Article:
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Come glooms impervious, come thou darksome night,
Your shades accord with my desponding soul :
Hope's cheering ray once shone-its dawn was bright,
But cheerless now, the clouds of sorrow roll.
When hope is fled, what cordial is at hand,
To cure or soothe the madness of despair ;
Can sleep, tho'potent, with its magic wand,
In Lethe sink the

memory of our care?
In vain we court the downy couch of rest;
In vain we seek the charms of soft repose;
Still we are troubled with new griefs opprest
For fancy adds a thousand to our woes.
Come then, dark night, with thy most gloomy shade,
Conceal me with thy mantle, I implore,
For once lov'd scenes, by day my sight invade,
And sleep their visionary forms restore.



(The following elegant and pathetic effusion, is selected from a small volume of Poems, by THOMAS C. UPHAM, A. M. of New Hampshire. We call upon the impassioned admirers of Southey, Scott, Crabbe, or even the admirers of Anacreon Moore and Byron, to point out any thing of the pathetic that excels it. It justifies the motto we have chosen for our « POETICAL DEPARTMENT" - Columbian Muse--advance and claim thy right."--Ed.]

There came down the Hudson, one bright summer's even,
Not a chieftain from war, nor a spirit from heaven;
For the warrior expired as the brave wish to die,
When danger was threat'ning and glory was nigh,
But the corpse of that warrior, the bones of the brave,
Tho' forty years buried, came down the dark wave.
There came down the Hudson, at closing of day,
Montgomery's bones in their funeral array;
All dark was bis coffin, all lonely his shroud,
And the weepers around him were mourning aloud ;

They mourn'd for the chieftain, who struggled of old,
Whose body bad crumbled, whose bosom was cold. ·
In the times that bave faded, he fought at Quebec,
But the quicksands of battle there made him a wreck,
By the walls of Quebec, where he met with his doom,
The highminded Englishmen gave bim a tomb !
But his country bave summond bis bones down the wave,
In the land of the freemen, to find them a grave.

To a Connecticut citizen, Mr. David Bushnell, were the American people indebted for the invention of what was called the “ American Turtle.It effected more than the “ Torpedo.Being placed in a fleet of Powder Kegs in the Delaware, designed to run“ under water," under. the British feet, at Philadelphia, they exploded too soon; but produced consternation in the British fleet, and the following sarcastic Poein, from the Hon. FRANCIS HOPKINSON.

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“ Therefore prepare for bloody war;

The fish below swam to and fro, • These Kegs must all be routed,

Attack'd from ev'ry quarter; 6 Or surely we, despis'd shall be,

Why sure," thought they "the Devil's to 66 And British courage doubted."


'Mongst folks above the water." The Royal band now ready stand, All rang'd in dread array, Sir,

The Kegs, 'tis said, though strongly made With stomachs stout, to see it out,

Of rebel staves and hoops, Sir, And make a bloody day, Sir,

Could not oppose their pow'rful foes,

The conqu’ring British troops, Sir, The cannons roar from shore to shore,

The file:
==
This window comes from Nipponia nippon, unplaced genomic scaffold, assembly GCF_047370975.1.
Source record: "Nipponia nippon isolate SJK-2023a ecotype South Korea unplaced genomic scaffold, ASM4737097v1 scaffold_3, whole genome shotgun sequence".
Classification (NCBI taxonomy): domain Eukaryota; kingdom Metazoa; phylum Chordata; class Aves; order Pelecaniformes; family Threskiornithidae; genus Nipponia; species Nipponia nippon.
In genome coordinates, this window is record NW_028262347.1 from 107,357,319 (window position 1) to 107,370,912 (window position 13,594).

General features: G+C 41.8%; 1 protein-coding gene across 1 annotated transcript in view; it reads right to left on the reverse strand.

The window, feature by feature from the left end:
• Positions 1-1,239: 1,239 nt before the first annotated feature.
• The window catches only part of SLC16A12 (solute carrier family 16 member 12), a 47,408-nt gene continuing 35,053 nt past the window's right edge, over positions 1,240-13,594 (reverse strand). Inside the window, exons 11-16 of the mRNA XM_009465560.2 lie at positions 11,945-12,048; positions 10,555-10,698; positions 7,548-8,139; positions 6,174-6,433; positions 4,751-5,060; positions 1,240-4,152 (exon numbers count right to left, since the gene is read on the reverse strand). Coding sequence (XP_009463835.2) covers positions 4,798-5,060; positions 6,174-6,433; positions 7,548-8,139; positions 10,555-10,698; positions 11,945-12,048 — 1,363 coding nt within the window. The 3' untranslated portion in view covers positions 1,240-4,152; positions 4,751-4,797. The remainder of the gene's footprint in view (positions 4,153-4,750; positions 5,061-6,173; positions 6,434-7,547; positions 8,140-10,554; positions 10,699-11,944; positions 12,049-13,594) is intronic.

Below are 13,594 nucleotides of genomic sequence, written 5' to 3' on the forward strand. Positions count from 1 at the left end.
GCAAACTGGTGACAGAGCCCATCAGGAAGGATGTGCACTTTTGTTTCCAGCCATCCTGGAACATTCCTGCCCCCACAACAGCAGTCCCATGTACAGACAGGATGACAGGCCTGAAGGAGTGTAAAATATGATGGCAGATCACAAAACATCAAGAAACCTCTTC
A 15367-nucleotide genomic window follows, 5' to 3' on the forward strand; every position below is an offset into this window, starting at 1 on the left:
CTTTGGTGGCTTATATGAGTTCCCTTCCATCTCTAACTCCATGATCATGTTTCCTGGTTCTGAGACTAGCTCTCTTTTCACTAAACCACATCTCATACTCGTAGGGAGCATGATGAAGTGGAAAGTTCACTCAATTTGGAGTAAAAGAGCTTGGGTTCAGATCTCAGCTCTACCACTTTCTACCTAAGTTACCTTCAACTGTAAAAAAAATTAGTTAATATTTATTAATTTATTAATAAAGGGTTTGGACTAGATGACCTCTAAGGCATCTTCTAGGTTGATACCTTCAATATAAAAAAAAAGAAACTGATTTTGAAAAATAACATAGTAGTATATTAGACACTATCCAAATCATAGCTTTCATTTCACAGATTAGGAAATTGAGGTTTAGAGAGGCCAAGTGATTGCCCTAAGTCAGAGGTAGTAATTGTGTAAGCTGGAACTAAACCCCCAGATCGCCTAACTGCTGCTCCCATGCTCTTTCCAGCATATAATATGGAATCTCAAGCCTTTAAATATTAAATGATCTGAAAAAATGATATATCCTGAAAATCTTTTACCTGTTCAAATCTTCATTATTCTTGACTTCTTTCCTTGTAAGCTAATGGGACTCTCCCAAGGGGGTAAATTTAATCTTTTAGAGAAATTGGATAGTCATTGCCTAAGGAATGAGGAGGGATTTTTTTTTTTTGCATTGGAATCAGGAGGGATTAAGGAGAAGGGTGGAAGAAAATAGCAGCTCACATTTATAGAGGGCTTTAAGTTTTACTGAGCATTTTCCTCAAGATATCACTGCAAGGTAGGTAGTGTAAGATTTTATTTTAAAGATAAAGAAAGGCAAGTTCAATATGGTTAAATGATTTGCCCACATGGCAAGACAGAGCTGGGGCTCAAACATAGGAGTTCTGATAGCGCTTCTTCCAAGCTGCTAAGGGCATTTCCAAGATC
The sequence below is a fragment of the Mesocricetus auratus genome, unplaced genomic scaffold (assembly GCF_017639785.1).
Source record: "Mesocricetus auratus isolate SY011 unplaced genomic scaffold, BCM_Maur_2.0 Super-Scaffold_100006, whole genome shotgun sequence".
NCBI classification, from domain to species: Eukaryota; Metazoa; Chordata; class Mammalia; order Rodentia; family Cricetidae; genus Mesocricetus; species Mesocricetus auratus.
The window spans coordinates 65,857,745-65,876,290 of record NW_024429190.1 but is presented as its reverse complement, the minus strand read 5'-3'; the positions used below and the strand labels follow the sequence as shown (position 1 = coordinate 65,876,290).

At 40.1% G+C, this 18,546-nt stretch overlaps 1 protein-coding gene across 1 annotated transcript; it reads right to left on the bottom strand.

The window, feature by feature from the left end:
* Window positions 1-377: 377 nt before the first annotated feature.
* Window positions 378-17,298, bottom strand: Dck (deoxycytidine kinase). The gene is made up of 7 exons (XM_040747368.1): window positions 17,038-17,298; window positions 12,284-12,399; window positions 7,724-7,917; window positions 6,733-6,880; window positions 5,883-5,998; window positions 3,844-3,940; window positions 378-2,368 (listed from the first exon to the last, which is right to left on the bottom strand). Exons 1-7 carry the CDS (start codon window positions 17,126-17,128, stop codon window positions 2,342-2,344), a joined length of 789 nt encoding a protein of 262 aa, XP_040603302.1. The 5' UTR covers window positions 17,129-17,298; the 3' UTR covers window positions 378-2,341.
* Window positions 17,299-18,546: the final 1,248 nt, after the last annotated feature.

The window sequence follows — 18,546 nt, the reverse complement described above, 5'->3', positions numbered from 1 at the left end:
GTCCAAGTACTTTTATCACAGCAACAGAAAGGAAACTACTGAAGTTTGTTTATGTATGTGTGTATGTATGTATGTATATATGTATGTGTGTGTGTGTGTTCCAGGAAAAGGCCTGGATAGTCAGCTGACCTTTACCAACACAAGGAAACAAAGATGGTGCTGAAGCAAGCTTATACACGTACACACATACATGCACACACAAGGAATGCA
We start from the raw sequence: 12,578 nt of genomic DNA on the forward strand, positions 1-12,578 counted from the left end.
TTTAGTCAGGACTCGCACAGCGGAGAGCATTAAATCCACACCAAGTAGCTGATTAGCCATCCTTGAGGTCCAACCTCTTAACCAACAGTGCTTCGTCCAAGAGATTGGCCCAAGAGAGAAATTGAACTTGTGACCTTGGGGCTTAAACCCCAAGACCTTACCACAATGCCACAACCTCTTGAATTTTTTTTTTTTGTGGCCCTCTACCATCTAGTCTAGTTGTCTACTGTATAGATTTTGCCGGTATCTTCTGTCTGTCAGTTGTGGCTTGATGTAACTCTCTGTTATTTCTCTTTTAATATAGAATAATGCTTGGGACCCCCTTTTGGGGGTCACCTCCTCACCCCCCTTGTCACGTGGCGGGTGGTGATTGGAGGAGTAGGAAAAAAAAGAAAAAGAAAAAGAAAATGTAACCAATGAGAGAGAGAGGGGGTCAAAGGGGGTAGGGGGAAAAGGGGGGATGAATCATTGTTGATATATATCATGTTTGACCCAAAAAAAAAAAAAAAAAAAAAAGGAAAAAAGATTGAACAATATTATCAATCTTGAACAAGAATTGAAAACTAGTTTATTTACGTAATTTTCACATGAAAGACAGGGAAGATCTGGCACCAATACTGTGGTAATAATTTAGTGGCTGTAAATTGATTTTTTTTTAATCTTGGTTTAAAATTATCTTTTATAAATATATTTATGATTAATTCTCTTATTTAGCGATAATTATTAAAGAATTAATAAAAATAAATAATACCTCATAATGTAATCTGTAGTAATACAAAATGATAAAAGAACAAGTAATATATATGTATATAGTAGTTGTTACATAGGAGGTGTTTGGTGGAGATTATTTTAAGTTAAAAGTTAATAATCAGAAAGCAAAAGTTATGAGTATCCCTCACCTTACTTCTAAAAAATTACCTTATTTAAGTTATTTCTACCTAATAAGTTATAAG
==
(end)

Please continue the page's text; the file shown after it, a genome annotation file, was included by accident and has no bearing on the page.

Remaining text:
The small arms make a rattle: From morn to night those men of might Since wars began, I'm sure no man

Display'd amazing courage; E’er saw so strange a battle.

And when the sun was fairly down,

Retir'd to sup their porridge.
The rebel * vales, the rebel dales,
With rebel trees surrounded,

An hundred men, with each a pen,
The distant woods, the hills and floods, Or more upon my word, Sir,
With rebel echoes sounded.

It is most true, would be too few

Their valour to record, Sir,

Such feats did they perform that day, • The British officers were so fond of the

Upon those wicked kegs, Sir, word rebel, that they often applied it most That years to come, if they get home, absurdly.

They'll make their boasts and brags, Sir.





PRESIDENT DWIGHT AND JOSEPH DEN- first” said he “ and by some esteemed the NIE, ESQ.

best of his works, is, “ The Lay Preacher.

This was a promising augury of his future MR. DENNIE, upon his return to Phila- eminence. He commenced the publication delphia from a visit in New-England, was of the Port Folio at Philadelphia, at a pejoined in the stage by Doct. Timothy riod peculiarly auspicious, as it was a Dwight. The Doctor was known by Mr. mongst the first that was projected in our Dennie,“ by sight,” although, he was not country. It has been conducted by him, in then personally acquainted with him. Doc- such a manner as to raise the reputation of tor Dwight was wholly ignorant of the American literature, at home and abroad. name of his distinguished fellow-traveller, But. Jo. Dennie is dissipated! and this although amongst the admirers of this ad- you know, sir, very much diminishes the mirable genius. There being but one other reputation of an author.” After a short passenger in the stage to interrupt discourse, pause, Mr. Dennie remarked" Amongst they soon fell into conversation upon the the distinguished men in New-England, I comparative merits of American cholars. have always highly ranked Doct. Timothy The Doctor, although he always maintained Dwight, President of Yale College in Conthe dignity of Literature, was easy and flu- necticut. His“ Columbia, Columbia, to gloent in conversation. After speaking of many ry arise," &c. and “Greenfield Hill,' are of the ancient great men of our Republic, he admirable productions. His “ Conquest spoke of those of more modern date. He of Canaan” has many beauties, but is gave “ Joseph Dennie, Editor of the Port rather too monotonous. As the President Folio," a distinguished rank. "Amongst the l of an Urwersity, he holds the first rank